In this 05-21-21 issue of “Bulls Buy Stocks, As Fed Starts To Talk Taper.“
After another rough start to the week, the bulls finally showed up and flipped our “money flow” indicators back to a buy signal. As we stated last week:
“Well, that follow-through failed to occur.Not only did the “buy signal” not trigger, but the market also broke down through the previous consolidation range. As I said, it did not work out as planned. The last exposure we took on is now pressuring the portfolio momentarily, but we should benefit from the turn if we are correct.”
With markets deeply oversold on a short-term basis and with signals at levels that generally precede short-term rallies, the rally on Thursday and Friday was not unexpected. Notably, the S&P 500 held support at the 50-dma and rallied back into the previous trading range. Importantly, we have been focusing on the Nasdaq and building an index trading position over the last few trading days for a rotation from the “reflation” trade back to the “growth” trade.
On Wednesday, the Nasdaq triggered its short-term “buy signal,” which will likely provide some relative outperformance over the S&P 500. It will be important for the Nasdaq to hold above the 50-dma into next week. If we do get some follow-through, the Nasdaq should get a confirming MACD buy signal as well (bottom panel).
As noted last week, the following statement remains very important:
“We will hold exposures at current levels for now. However, instead of looking for a more extended rally into mid-summer, we suspect this rally will be fairly short-lived.”
We do expect a counter-trend rally due to the liquidations occurring by institutional investors over the previous few weeks. Over the last few weeks, we continue to build the case of a deeper (5-10%) correction by mid-summer.
That view has not changed, particularly given the length of time without one. As noted recently by Sentiment Trader:
“The S&P 500 has gone 134 trading days without even a 5% pullback from a high. That’s among the longest streaks since 1928, and preceded choppy medium-term returns before momentum tended to resume.”
While we are adding exposure, we are not getting overly aggressive. The risk of a more significant drawdown outweighs the reward longer-term, but we are willing to trade short-term opportunities.
For more discussion and detail on why this is a 3-4 week trade, watch Thursday’s “3-Minutes” video.
The general premise of “bullish investors” is that as long as the Fed is pumping money into the markets, you have to “buy stocks.” As we discussed in “The Market Will Reach 4500,” that has been the right call.
“The correlation between the Fed’s monetary interventions and the stock market is evident. The increase in the Fed’s balance sheet remains in near lockstep with the stock market’s climb.”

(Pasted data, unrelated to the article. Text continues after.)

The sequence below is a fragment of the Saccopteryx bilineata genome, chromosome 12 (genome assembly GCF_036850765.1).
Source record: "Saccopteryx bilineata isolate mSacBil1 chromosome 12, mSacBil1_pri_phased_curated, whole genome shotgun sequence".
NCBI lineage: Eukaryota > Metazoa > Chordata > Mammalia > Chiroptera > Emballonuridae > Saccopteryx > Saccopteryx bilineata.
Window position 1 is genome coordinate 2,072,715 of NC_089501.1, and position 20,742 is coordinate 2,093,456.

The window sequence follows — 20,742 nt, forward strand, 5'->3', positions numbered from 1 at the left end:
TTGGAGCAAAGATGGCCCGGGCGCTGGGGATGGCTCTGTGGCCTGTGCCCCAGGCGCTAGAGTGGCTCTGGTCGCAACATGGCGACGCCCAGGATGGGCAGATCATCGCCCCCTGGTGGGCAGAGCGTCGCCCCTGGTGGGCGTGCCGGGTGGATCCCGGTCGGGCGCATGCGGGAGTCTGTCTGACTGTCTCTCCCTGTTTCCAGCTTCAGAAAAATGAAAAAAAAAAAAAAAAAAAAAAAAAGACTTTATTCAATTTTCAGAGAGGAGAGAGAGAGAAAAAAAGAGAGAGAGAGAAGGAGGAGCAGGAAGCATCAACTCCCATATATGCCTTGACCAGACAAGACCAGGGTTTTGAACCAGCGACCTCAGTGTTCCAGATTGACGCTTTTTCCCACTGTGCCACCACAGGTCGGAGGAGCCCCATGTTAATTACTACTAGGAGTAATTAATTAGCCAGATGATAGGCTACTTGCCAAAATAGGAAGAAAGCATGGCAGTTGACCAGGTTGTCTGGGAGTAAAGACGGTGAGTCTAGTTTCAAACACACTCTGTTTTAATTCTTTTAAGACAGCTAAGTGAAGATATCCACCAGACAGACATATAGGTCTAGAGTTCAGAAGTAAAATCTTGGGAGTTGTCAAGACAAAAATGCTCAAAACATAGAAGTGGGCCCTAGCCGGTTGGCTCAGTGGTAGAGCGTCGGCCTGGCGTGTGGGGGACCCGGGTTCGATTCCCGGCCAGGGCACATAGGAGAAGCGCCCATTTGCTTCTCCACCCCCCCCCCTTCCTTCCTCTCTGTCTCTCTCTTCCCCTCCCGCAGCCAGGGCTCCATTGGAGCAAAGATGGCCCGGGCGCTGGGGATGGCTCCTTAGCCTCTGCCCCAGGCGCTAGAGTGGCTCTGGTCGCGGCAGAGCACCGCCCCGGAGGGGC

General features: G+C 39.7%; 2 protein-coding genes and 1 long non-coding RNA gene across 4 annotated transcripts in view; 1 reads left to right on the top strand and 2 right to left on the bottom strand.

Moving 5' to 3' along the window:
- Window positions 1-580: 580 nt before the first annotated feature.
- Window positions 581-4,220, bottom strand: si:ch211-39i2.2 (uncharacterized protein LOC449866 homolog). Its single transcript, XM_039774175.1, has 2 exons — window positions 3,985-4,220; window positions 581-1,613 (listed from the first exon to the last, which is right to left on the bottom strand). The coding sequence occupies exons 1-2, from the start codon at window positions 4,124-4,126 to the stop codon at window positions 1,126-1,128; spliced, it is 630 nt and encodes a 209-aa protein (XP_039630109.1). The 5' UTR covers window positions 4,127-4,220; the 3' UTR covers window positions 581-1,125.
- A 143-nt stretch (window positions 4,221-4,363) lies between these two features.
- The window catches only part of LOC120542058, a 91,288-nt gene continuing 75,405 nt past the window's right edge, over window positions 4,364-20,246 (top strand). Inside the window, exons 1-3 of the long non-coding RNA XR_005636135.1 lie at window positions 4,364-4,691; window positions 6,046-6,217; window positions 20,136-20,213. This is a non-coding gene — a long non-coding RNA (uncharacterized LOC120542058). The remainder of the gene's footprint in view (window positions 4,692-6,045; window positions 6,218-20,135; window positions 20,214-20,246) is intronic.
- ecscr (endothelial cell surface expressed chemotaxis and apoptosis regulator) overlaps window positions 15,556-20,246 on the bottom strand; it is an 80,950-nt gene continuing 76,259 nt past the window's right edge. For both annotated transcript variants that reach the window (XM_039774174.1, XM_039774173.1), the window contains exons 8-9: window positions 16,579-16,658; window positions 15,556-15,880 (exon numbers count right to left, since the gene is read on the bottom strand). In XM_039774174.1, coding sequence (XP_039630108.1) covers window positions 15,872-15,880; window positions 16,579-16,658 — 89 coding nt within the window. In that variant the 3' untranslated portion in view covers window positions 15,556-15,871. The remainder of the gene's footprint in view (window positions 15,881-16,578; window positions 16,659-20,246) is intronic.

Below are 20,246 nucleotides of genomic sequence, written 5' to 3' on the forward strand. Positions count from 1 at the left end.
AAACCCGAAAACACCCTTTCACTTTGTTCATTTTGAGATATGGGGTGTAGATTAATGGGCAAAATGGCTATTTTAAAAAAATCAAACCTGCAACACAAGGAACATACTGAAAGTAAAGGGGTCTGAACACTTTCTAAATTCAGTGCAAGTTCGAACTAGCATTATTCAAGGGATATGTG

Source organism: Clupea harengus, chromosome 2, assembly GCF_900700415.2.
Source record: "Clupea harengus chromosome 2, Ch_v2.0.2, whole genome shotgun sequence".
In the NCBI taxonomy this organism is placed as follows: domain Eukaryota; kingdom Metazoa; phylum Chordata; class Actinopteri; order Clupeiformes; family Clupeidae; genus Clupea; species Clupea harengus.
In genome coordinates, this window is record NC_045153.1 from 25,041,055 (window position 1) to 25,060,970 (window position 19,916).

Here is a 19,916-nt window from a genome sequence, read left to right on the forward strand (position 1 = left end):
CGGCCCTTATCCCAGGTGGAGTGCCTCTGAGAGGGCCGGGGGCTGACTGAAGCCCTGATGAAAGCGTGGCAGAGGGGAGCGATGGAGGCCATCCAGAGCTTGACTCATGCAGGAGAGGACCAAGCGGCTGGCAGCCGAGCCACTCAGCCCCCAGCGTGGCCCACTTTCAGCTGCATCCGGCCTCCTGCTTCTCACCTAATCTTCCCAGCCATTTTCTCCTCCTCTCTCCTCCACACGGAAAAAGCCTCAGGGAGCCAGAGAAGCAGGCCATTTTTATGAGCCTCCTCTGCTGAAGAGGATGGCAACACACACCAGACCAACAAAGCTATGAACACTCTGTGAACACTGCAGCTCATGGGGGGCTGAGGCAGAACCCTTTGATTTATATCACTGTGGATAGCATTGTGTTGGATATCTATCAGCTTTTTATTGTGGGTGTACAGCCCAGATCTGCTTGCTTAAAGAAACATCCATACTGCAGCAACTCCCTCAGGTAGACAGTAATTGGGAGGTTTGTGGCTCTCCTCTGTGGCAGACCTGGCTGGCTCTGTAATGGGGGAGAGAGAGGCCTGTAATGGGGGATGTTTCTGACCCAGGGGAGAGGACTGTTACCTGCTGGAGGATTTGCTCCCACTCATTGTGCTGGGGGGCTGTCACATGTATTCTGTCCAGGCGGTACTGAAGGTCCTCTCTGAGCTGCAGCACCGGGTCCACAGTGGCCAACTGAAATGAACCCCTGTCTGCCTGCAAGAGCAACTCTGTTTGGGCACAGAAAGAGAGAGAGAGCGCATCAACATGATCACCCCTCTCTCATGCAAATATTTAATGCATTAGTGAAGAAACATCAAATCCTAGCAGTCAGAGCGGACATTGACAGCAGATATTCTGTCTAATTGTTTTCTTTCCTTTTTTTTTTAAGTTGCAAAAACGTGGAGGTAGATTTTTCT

Of course, you should also not the period of somewhat volatile and ZERO return from 2018 through March 2020, as the Fed tapered their balance sheet.
The Fed currently purchases $120 billion a month in Treasury and Mortgage Back securities, which has inflated both an equity and housing bubble. However, given the rapid economic recovery and rising inflationary pressures, the Fed is now setting the table for the “T” word. The following are two excerpts from the recent Fed minutes.
“A number of participants suggested that if the economy continued to make rapid progress toward the Committee’s goals, it might be appropriate at some point in upcoming meetings to begin discussing a plan for adjusting the pace of asset purchases.”
Such is important because they also realize they are responsible for elevated asset valuations.
“Regarding asset valuations, several participants noted that risk appetite in capital markets was elevated, as equity valuations had risen further, IPO activity remained high, and risk spreads on corporate bonds were at the bottom of their historical distribution.”
Let’s focus on the last sentence.
The most considerable risk to the “equity markets” is always a “credit-related event.” When credit stops flowing, for any reason, the resulting liquidation spreads across every market as the scramble for safety begins.
“‘When I look at CCC’s rallying so hard — even if the default rates are at the low end of historical average — your chances of making money over the long run aren’t great. You’d be lucky to break even.’ – John Hussman”
Of course, CCC-rated bonds are just one step above bonds that are already in default. Yet, as Mike notes, there is “no fear” of default from bonds that historically have a very high propensity to default.
With the Fed likely on the verge of tapering, interest rates rising, and economic growth slowing later in the year, the risk of a credit-related event has increased markedly. While the media is busy focusing on “inflation,” which “will be transitory,” the credit market is the “monster under the bed.”